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4x285W Trina solar panels tripping 50A DC Breaker


Kalito
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Here is a lockdown challenge to keep your grey matter firing!

Solar Panel details:

Pmax: 285W+-2.5%

Vmp: 31.5V

Imp: 9.05A

Voc: 38.8V+-3%

Isc: 9.53+-4%

Max series fuse: 20A

Power selection: 0~5W

Synerji 3KVA PWM Inverter Solar Charger details:

Rated current: 50A

System voltage: 24VDC

VOC: 70VDC

Max Charge Current: 80A

The PV array is connected in parallel using a Y-Connector and about 12m x 6mm2 Exhellent PV cable (Rating of 70A/km at 60 degrees celcius open air and resistance of 3.4 ohms/km) through a 50A DC breaker to the Inverter.

At certain times of the day (noticed from 11am) with no change in load, the breaker is tripping. I checked for any cable issues and loose MC4s, they are all perfectly intact. Earlier a 0.5HP submersible pump and load totalling 1.3kW were running on solar/batt for 45min with no issue. This intermittent tripping has been observed in the last week. Weather has been clear skies. I am left with no option but to think over-STC performance of the panels?

I measured the VOC of each panel it came to about 33V at midday and the combined VOC was generally the same. at the DC breaker it was about 28V.

Questions:

  1. Is the 50A breaker undersized for peak? I thought the panels will not exceed 40A normally as peropen circuit worst case scenario rating?
  2. I noticed the Inverter rating is 80A, so could it be the inverter is pulling as much solar as it can pusing the panel beyond its limit given the great weather? (what is the 50A rating?)
  3. What is the 30-32V operating voltage range of the inverter?

Synerji3kva.jpg

Trina.JPG

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On 2020/04/13 at 3:41 PM, Kalito said:

Is the 50A breaker undersized for peak? I thought the panels will not exceed 40A

This is an interesting question, I would also think the 40A should be suffice, so tripping a 50 A and you mention it happens after 11am this is probably when pv input is at it’s peak. I would like to know what factors could cause a 50A breaker to trip when the actual pv output cannot exceed the 9.53A x 4 = +-40A max, there must be some explanation of the relevance of voltage drop and watts drawn from pv to make this happen. It seems like the pv dc breaker has to be overrated to prevent tripping.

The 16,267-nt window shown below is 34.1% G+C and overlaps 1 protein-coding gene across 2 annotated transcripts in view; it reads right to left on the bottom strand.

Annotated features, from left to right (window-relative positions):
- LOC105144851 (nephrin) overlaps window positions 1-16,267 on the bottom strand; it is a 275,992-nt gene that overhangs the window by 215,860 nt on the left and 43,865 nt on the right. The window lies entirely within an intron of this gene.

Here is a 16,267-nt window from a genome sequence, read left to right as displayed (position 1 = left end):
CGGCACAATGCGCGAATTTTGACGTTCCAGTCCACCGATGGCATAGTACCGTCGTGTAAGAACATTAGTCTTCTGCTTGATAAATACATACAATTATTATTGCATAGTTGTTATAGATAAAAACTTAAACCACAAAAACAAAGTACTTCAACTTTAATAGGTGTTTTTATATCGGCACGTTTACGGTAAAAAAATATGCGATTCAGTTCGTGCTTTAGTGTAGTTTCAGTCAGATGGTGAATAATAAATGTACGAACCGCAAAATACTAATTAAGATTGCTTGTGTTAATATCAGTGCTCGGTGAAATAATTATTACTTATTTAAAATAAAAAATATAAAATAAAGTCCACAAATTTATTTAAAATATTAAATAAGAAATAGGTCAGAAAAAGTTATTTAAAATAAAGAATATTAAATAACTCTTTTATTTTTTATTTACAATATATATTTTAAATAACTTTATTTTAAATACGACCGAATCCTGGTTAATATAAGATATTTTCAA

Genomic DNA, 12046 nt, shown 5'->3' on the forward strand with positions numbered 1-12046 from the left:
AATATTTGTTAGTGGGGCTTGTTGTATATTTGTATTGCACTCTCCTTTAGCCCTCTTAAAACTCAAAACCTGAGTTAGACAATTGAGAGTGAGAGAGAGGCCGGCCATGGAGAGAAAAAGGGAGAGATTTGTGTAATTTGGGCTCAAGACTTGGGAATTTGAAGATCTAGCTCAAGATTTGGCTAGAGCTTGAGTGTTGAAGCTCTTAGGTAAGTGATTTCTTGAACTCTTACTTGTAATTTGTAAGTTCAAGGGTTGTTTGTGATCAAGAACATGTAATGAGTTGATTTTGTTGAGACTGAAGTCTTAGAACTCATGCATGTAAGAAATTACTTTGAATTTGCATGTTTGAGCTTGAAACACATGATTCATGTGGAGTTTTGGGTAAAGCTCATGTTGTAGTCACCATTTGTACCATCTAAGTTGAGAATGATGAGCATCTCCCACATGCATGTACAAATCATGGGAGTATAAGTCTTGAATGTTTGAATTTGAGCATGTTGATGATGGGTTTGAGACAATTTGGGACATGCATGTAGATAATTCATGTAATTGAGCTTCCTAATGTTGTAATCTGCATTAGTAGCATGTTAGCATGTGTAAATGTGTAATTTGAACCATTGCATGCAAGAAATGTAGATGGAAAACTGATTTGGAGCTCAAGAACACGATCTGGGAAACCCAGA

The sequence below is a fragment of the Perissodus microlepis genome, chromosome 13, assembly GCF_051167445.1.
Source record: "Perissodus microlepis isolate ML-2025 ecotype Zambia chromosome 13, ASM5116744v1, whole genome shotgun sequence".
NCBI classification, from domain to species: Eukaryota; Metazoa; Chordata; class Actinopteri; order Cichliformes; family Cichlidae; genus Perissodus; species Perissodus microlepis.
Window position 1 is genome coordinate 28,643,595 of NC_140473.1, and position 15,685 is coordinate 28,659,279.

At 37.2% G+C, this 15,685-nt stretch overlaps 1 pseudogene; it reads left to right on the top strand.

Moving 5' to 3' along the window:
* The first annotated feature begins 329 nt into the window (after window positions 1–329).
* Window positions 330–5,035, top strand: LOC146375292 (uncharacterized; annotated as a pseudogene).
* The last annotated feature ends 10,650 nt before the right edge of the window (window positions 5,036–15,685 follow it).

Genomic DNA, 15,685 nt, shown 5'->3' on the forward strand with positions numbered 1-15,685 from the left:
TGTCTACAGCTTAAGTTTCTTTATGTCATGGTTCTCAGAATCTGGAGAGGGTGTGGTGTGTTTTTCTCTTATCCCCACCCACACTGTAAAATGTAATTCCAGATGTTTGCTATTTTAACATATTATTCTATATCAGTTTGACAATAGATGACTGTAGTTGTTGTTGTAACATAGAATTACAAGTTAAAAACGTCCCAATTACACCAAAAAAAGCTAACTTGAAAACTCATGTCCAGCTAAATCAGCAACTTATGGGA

I had a similar experience wit a 32A dc breaker tripping where the current could not actually exceed 27A and it still puzzles me.🤔🧐

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On 2020/04/16 at 3:40 PM, Gerrie said:

This is an interesting question, I would also think the 40A should be suffice, so tripping a 50 A and you mention it happens after 11am this is probably when pv input is at it’s peak. I would like to know what factors could cause a 50A breaker to trip when the actual pv output cannot exceed the 9.53A x 4 = +-40A max, there must be some explanation of the relevance of voltage drop and watts drawn from pv to make this happen. It seems like the pv dc breaker has to be overrated to prevent tripping.

I had a similar experience wit a 32A dc breaker tripping where the current could not actually exceed 27A and it still puzzles me.🤔🧐

It is interesting. But there is one even more interesting aspect. The panel specs are based on 1,000W/sqm irradiance. So if this value in the field is higher the panel will inevitably over perform. So to resolve this dilemma I used the US Code of 1.56 factor. 9.53A X 4 X 1.56 = 60A problem solved. No more nuisance tripping - lol.

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On 2020/04/13 at 6:29 PM, Hannes Bester said:

Hi Kalito, you have 4 panels right..... Now are they all connected in parallel or do u have a series parallel configuration?